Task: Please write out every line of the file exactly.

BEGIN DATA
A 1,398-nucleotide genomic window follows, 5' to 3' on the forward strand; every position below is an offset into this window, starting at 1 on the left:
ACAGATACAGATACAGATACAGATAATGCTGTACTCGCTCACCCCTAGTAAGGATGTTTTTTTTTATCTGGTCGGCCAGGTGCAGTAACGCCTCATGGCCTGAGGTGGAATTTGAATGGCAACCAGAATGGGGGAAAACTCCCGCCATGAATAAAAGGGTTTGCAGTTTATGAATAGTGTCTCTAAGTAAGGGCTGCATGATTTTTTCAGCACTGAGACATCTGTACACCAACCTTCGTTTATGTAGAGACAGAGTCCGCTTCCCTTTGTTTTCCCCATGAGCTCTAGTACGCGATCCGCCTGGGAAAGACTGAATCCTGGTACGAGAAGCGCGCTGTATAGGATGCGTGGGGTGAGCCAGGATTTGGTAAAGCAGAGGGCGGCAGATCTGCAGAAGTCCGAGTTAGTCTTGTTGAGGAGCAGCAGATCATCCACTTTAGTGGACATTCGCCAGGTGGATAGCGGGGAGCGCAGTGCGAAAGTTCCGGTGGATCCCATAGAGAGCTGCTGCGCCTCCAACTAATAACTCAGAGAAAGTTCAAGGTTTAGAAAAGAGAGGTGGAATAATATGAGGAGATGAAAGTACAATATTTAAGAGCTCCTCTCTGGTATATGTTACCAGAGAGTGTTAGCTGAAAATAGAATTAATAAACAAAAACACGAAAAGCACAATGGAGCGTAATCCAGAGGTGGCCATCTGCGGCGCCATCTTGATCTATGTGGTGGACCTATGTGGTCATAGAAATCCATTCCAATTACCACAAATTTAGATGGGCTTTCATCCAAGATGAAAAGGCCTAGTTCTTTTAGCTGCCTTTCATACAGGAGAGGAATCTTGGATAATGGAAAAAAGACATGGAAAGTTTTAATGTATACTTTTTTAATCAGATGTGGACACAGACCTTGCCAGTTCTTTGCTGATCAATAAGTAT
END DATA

A 1,398-nucleotide genomic window follows, 5' to 3' on the forward strand; every position below is an offset into this window, starting at 1 on the left:
ACAGATACAGATACAGATACAGATAATGCTGTACTCGCTCACCCCTAGTAAGGATGTTTTTTTTTATCTGGTCGGCCAGGTGCAGTAACGCCTCATGGCCTGAGGTGGAATTTGAATGGCAACCAGAATGGGGGAAAACTCCCGCCATGAATAAAAGGGTTTGCAGTTTATGAATAGTGTCTCTAAGTAAGGGCTGCATGATTTTTTCAGCACTGAGACATCTGTACACCAACCTTCGTTTATGTAGAGACAGAGTCCGCTTCCCTTTGTTTTCCCCATGAGCTCTAGTACGCGATCCGCCTGGGAAAGACTGAATCCTGGTACGAGAAGCGCGCTGTATAGGATGCGTGGGGTGAGCCAGGATTTGGTAAAGCAGAGGGCGGCAGATCTGCAGAAGTCCGAGTTAGTCTTGTTGAGGAGCAGCAGATCATCCACTTTAGTGGACATTCGCCAGGTGGATAGCGGGGAGCGCAGTGCGAAAGTTCCGGTGGATCCCATAGAGAGCTGCTGCGCCTCCAACTAATAACTCAGAGAAAGTTCAAGGTTTAGAAAAGAGAGGTGGAATAATATGAGGAGATGAAAGTACAATATTTAAGAGCTCCTCTCTGGTATATGTTACCAGAGAGTGTTAGCTGAAAATAGAATTAATAAACAAAAACACGAAAAGCACAATGGAGCGTAATCCAGAGGTGGCCATCTGCGGCGCCATCTTGATCTATGTGGTGGACCTATGTGGTCATAGAAATCCATTCCAATTACCACAAATTTAGATGGGCTTTCATCCAAGATGAAAAGGCCTAGTTCTTTTAGCTGCCTTTCATACAGGAGAGGAATCTTGGATAATGGAAAAAAGACATGGAAAGTTTTAATGTATACTTTTTTAATCAGATGTGGACACAGACCTTGCCAGTTCTTTGCTGATCAATAAGTAT